Energy efficiency in utilities


The overall aim of the REEP policy dialogue is to support legislators and investors eliminate market barriers to energy efficiency and accelerate the take-up of energy services.


Energy tariff reform and engaging energy supply utilities in the delivery of energy efficiency options is critical to achieve energy efficiency goals in the Western Balkans. The need to reform and phase-out the existing system of price regulation for the eligible consumers in the Western Balkans was underlined both by the Energy Community Secretariat in its Implementation Reports and the European Commission in its 2011 Report on the Energy Community Treaty. At its meeting of 5 October 2011, the Permanent High Level Group “reiterated its concern about persisting barriers to the establishment of open national and regional markets, including excessive price regulation.”

Encouraging energy supply utilities to deliver energy efficiency options to their clients is an important part of the Energy Efficiency Directive (2012/27/EU). In particular, under Article 7 (Energy efficiency obligation schemes), the key provisions include:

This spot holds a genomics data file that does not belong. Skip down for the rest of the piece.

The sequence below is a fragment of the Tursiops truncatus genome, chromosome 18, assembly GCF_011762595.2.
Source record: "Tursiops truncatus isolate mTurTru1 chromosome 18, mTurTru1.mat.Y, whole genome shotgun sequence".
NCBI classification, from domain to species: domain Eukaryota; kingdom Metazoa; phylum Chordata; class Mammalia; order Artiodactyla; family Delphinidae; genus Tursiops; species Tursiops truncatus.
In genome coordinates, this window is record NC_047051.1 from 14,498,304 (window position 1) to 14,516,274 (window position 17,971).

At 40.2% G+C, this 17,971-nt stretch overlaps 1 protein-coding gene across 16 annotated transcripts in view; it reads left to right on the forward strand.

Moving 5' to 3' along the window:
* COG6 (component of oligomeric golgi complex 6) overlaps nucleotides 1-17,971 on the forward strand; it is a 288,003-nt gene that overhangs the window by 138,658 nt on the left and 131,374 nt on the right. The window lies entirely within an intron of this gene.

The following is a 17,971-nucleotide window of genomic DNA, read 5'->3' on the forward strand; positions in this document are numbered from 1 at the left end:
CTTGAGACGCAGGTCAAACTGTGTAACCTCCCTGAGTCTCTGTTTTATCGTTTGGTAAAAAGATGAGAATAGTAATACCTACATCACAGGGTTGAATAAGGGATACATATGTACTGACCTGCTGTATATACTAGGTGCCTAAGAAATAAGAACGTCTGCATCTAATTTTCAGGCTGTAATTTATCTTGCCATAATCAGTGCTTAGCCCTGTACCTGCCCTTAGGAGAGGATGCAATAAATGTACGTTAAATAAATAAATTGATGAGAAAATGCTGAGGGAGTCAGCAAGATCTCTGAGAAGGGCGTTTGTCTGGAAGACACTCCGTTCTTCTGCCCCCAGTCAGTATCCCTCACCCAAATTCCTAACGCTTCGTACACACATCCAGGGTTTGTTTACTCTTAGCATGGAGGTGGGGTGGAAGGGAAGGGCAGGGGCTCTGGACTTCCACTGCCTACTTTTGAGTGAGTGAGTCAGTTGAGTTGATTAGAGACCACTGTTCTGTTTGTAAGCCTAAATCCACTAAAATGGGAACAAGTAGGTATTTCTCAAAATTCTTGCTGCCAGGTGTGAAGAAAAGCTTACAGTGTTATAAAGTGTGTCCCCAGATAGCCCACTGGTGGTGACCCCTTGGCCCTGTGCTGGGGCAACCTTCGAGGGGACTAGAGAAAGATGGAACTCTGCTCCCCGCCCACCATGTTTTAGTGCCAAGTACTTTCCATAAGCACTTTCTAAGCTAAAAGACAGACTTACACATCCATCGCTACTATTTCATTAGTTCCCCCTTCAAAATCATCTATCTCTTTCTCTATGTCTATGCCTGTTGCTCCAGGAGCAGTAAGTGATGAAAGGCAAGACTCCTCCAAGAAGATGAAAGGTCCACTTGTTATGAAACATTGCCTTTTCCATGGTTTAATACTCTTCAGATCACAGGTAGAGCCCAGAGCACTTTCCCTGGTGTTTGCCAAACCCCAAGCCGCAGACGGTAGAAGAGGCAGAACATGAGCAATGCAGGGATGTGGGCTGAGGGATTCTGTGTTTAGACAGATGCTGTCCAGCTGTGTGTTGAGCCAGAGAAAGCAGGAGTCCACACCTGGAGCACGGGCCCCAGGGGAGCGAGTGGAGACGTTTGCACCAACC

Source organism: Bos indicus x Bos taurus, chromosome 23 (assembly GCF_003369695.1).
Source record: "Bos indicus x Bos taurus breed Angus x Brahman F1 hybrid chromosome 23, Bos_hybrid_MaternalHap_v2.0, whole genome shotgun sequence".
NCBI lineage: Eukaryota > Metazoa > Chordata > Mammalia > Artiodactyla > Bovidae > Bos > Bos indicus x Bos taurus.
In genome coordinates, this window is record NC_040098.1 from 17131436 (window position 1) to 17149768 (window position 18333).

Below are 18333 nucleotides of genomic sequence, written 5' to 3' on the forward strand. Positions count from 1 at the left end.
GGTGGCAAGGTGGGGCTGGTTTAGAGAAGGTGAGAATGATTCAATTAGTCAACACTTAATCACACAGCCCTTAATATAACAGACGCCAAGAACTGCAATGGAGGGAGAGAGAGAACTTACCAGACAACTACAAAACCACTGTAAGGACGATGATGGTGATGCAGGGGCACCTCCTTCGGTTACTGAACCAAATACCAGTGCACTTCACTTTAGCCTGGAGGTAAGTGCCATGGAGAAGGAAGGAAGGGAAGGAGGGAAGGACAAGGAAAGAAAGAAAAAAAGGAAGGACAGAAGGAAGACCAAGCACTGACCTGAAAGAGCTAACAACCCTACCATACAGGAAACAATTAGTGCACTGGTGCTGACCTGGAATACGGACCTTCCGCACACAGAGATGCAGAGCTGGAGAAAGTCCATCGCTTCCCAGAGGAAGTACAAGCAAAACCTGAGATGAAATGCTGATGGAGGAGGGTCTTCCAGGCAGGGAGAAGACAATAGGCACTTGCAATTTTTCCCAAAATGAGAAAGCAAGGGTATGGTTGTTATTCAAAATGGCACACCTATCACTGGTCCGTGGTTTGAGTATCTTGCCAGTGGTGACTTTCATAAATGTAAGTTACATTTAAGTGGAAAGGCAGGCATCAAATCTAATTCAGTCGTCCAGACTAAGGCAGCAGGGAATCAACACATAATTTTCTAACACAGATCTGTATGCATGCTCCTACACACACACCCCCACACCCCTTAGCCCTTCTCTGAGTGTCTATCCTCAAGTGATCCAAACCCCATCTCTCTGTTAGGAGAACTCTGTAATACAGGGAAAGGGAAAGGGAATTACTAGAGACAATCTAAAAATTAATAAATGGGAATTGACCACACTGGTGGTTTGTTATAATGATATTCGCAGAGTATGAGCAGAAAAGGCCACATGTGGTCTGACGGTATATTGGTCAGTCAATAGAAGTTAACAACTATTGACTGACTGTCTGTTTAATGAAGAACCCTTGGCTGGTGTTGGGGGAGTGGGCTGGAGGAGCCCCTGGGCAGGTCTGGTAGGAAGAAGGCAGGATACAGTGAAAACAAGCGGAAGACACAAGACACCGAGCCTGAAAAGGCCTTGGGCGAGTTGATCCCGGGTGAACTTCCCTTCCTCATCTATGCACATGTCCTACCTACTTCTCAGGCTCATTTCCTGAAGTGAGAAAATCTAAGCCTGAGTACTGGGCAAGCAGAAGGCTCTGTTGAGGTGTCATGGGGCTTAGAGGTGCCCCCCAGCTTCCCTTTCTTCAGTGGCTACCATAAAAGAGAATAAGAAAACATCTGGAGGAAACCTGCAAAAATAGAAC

• The setting of a cumulative end-use energy savings target by the end of 2020 at least equivalent to an annual saving of 1.5% (for the 2014-2020 period) of the annual energy sales to end-users over the 2010-212 period;
  • The need to designate the parties that will have the energy efficiency obligation and the end-use sectors that are eligible or targeted under the obligation; and
  • A requirement to establish a measurement, control and verification system to ensure the targets are met by eligible energy saving measures and to certify the achievement of the energy savings.

There is a strong case for supporting utility energy efficiency obligations under REEP. Utilities in the Western Balkan region currently play a very limited role in implementing energy efficiency policies and programmes. However, utilities can represent an important energy efficiency implementing organisation and may have some distinct advantages in this regard. These include the following:

  • Existing relationship with end-users and access to valuable market data, including how much energy is sold to whom and when, and therefore energy saving measures can be strategically targeted;
  • Access to capital and other resources and competences, including human resources, an extensive service and delivery network, and marketing and engineering expertise; and
  • Obligations to ensure supply adequacy and therefore a need to plan for and accommodate energy and peak demand growth.

The utility-related REEP policy dialogue component aims to assist selected countries to reform their energy tariffs and develop a subset of the secondary legislation, regulations and guidelines necessary for the transposition of Article 7 of the Energy Efficiency Directives.